Unveiling the dynamic interplay between the hub- and spoke-components of the brain's semantic system and its impact on human behaviour.
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Chiu, R., & Lambon Ralph, M. (2019). Unveiling the dynamic interplay between the hub- and spoke-components of the brain's semantic system and its impact on human behaviour.. NeuroImage, 199 114-126. https://doi.org/10.1016/j.neuroimage.2019.05.059
The neural architecture of semantic knowledge comprises two key structures: (i) A set of widely dispersed regions, located adjacent to the sensorimotor cortices, serve as spokes that represent various modality-specific and context-dependent contents. (ii) The anterior-temporal lobe (ATL) serves as a hub that computes the nonlinear mappings required to transform modality-specific information into pan-modality, multifaceted concepts. Little is understood regarding whether neural dynamics between the hub and spokes might flexibly alter depending on the nature of a concept and how it impinges upon behaviour. Using fMRI, we demonstrate for the first time that the ATL serves as a ‘pivot’ which dynamically forms flexible long-range networks with cortical modules specialised for different domains (in the present case, the knowledge about actions and places). In two experiments, we manipulated semantic congruity and asked participants to recognise visually presented items. In Experiment 1 (dual-object displays), the ATL increased its functional coupling with the bilateral frontoparietal action-sensitive system when the objects formed a pair that permitted semantically meaningful action. In Experiment 2 (objects embedded in a scene), the ATL augmented its coupling with the retrosplenial cortex of the place-sensitive system when the objects and scene formed a semantically coherent ensemble. Causative connectivity revealed that, while communication between the hub and spokes was bidirectional, the hub’s directional impact on spokes dwarfed the strength of the inverse spoke-to-hub connectivity. Furthermore, the size of behavioural congruity effects co-varied with the strength of neural coupling between the ATL hub and action/scene spokes, evident both at the within-individual level (the behavioural fluctuation across scanning runs) and between-individual level (the behavioural variation of between participants). Together, these findings have important implications for understanding the machinery that links neural dynamics with semantic cognition.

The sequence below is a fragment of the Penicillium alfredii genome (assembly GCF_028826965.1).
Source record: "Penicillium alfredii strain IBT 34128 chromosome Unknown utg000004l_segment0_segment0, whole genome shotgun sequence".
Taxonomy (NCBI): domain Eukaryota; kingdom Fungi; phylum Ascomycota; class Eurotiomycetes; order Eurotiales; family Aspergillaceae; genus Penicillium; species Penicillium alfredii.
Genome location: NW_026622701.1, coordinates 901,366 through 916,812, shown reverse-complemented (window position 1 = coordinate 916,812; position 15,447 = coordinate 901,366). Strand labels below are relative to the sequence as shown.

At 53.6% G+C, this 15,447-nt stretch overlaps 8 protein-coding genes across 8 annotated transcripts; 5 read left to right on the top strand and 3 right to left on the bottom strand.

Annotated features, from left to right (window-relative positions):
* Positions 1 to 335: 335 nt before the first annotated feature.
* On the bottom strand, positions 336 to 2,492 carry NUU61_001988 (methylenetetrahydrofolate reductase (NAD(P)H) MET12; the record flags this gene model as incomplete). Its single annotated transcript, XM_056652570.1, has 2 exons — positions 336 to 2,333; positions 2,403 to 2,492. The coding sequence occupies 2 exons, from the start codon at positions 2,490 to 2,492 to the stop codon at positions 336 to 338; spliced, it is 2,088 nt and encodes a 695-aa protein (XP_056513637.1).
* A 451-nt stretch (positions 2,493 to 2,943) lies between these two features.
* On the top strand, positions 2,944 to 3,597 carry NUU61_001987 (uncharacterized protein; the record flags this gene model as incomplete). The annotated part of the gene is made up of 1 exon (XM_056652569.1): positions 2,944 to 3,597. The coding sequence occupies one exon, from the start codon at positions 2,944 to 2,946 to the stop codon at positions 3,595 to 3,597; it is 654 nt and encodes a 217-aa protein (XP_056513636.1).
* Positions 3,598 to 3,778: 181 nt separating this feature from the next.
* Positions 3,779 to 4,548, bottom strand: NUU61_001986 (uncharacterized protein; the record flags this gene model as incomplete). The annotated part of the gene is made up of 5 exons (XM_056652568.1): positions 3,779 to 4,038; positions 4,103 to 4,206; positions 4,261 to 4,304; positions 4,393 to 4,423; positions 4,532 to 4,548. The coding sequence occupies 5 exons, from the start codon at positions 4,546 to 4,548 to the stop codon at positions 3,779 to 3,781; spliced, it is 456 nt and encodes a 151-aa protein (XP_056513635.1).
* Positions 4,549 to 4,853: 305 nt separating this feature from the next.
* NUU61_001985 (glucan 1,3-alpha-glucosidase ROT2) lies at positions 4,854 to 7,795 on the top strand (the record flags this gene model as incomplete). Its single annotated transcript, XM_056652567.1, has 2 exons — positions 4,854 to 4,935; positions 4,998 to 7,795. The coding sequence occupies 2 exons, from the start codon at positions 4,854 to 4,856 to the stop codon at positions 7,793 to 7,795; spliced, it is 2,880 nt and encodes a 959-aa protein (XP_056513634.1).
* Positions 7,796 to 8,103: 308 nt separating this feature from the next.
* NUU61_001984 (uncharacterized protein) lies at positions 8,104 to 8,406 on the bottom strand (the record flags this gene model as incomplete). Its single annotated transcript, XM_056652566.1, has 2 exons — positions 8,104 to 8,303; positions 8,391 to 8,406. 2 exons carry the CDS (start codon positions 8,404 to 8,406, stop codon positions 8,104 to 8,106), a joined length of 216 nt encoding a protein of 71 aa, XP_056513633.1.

Cerebral Cortex, Temporal Lobe, Nerve Net, Humans, Magnetic Resonance Imaging, Brain Mapping, Pattern Recognition, Visual, Semantics, Adult, Female, Male, Young Adult, Connectome, Recognition, Psychology
External DOI: https://doi.org/10.1016/j.neuroimage.2019.05.059
This record's URL: https://www.repository.cam.ac.uk/handle/1810/293260
Attribution-NonCommercial-NoDerivatives 4.0 International
Licence URL: https://creativecommons.org/licenses/by-nc-nd/4.0/